In conducting operations pursuant to the authorization and direction of the Federal Open Market Committee as set forth in the Authorization for Foreign Currency Operations and the Foreign Currency Directive, the Federal Reserve Bank of New York, through the Manager, System Open Market Account (‘‘Manager’’), shall be guided by the following procedural understandings with respect to consultations and clearances with the Committee, the Foreign Currency Subcommittee, and the Chairman of the Committee. All operations undertaken pursuant to such clearances shall be reported promptly to the Committee. 1. The Manager shall clear with the Subcommittee (or with the Chairman, if the Chairman believes that consultation with the Subcommittee is not feasible in the time available): A. Any operation that would result in a change in the System’s overall open position in foreign currencies exceeding $300 million on any day or $600 million since the most recent regular meeting of the Committee. B. Any operation that would result in a change on any day in the System’s net position in a single foreign currency exceeding $150 million, or $300 million when the operation is associated with repayment of swap drawings. C. Any operation that might generate a substantial volume of trading in a particular currency by the System, even though the change in the System’s net position in that currency might be less than the limits specified in 1.B. D. Any swap drawing proposed by a foreign bank not exceeding the larger of (i) $200 million or (ii) 15 percent of the size of the swap arrangement. 2. The Manager shall clear with the Committee (or with the Subcommittee, if the Subcommittee believes that consultation with the full Committee is not feasible in the time available, or with the Chairman, if the Chairman believes that consultation with the Subcommittee is not feasible in the time available): A. Any operation that would result in a change in the System’s overall open position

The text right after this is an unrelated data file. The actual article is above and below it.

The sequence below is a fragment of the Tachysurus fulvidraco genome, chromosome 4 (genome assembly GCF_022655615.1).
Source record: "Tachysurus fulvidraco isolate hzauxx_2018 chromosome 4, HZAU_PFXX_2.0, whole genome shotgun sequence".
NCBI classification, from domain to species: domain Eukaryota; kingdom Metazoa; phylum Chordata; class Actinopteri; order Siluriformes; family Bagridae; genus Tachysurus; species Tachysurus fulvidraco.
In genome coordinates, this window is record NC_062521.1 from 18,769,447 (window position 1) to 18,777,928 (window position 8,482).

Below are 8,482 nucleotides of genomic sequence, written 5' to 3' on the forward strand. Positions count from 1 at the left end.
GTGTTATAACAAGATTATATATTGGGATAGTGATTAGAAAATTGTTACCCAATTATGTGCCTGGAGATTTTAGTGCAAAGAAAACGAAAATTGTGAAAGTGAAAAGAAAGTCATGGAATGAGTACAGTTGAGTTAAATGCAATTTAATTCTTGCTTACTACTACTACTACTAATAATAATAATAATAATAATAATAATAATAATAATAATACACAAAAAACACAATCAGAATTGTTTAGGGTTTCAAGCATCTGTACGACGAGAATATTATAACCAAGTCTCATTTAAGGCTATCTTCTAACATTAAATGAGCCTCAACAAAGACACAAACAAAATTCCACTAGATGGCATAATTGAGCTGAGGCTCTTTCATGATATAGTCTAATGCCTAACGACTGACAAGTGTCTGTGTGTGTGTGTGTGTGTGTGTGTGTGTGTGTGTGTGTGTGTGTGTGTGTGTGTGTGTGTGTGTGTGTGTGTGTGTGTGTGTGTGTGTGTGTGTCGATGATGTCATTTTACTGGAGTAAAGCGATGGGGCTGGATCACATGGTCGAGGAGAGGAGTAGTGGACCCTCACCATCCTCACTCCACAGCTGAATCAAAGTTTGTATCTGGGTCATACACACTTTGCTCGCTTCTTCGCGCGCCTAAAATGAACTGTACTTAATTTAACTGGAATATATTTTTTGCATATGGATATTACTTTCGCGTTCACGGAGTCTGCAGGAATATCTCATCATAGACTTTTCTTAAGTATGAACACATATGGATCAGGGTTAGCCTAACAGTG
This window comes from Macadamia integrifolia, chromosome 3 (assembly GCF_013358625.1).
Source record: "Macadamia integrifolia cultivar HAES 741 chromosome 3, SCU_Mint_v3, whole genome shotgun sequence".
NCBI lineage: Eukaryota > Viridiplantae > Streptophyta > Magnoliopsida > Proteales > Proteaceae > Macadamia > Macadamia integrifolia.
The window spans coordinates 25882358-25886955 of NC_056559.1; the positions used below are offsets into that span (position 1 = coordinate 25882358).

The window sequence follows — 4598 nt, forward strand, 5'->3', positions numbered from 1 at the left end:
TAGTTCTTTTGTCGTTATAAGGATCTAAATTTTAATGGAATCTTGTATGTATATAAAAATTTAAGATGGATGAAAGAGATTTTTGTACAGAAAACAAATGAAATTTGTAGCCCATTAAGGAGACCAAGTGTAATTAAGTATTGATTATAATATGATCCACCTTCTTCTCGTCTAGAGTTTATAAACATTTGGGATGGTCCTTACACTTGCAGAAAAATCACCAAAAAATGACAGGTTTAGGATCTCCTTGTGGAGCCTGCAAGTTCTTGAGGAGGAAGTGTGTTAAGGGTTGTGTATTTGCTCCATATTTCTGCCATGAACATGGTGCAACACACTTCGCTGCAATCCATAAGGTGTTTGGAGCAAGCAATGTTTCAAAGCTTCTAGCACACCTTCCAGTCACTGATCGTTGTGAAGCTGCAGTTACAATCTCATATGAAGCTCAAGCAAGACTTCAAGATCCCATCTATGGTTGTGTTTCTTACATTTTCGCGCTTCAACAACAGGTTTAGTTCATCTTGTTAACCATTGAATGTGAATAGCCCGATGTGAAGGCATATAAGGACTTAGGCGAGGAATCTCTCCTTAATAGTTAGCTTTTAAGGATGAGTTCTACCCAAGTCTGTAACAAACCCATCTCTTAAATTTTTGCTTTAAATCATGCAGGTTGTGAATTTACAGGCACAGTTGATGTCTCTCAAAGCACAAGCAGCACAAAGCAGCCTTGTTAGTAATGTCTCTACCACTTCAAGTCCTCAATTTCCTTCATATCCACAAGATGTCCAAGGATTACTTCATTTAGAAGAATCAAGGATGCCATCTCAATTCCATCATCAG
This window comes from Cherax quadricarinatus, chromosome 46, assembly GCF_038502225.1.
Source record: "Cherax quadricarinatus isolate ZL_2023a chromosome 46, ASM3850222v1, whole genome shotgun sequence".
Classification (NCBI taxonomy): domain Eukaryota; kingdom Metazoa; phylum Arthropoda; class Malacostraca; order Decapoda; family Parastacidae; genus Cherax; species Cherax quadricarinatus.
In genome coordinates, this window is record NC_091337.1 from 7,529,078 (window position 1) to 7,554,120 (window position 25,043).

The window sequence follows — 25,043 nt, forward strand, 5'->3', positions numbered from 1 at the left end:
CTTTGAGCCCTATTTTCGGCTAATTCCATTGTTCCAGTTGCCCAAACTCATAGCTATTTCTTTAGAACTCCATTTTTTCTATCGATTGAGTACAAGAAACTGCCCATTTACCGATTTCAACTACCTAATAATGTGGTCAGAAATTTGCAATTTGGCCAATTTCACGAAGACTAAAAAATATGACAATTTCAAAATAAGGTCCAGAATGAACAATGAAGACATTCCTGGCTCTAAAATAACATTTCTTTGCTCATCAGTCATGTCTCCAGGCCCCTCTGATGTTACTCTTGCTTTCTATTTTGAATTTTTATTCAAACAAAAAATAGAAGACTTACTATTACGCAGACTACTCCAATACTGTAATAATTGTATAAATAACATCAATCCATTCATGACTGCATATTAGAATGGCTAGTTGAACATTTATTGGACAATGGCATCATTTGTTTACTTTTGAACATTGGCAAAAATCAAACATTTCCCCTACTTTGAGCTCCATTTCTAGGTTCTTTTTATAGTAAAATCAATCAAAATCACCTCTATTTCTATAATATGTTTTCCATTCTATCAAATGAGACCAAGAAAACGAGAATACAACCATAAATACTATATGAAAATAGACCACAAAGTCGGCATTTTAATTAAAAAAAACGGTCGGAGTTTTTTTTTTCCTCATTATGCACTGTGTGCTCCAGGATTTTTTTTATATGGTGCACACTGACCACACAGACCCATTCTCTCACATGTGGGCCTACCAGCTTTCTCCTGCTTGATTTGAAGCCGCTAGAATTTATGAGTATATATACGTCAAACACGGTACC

in foreign currencies exceeding $1.5 billion since the most recent regular meeting of the Committee. B. Any swap drawing proposed by a foreign bank exceeding the larger of (i) $200 million or (ii) 15 percent of the size of the swap arrangement. 3. The Manager shall also consult with the Subcommittee or the Chairman about proposed swap drawings by the System and about any operations that are not of a routine character.

By unanimous vote, the Committee approved the repeal of paragraphs 3 through 6 of the Guidelines for the Conduct of System Open Market Operations in Federal Agency Issues. The Committee initially suspended these paragraphs in August 1999 and subsequently extended the suspension annually for the years through 2002. Paragraphs 1 and 2, which provide general guidance for the conduct of System open market operations in federal agency obligations, were retained in their existing form.

Guidelines for the Conduct of System Open Market Operations in Federal Agency Issues (Amended January 28, 2003)
1. System open market operations in Federal agency issues are an integral part of total System open market operations designed to influence bank reserves, money market conditions, and monetary aggregates. 2. System open market operations in Federal agency issues are not designed to support individual sectors of the market or to channel funds into issues of particular agencies.

By unanimous vote, the Committee amended its Program for Security of FOMC Information on January 28, 2003, to update references to the classification of confidential documents and to clarify some of its instructions for safeguarding confidential information.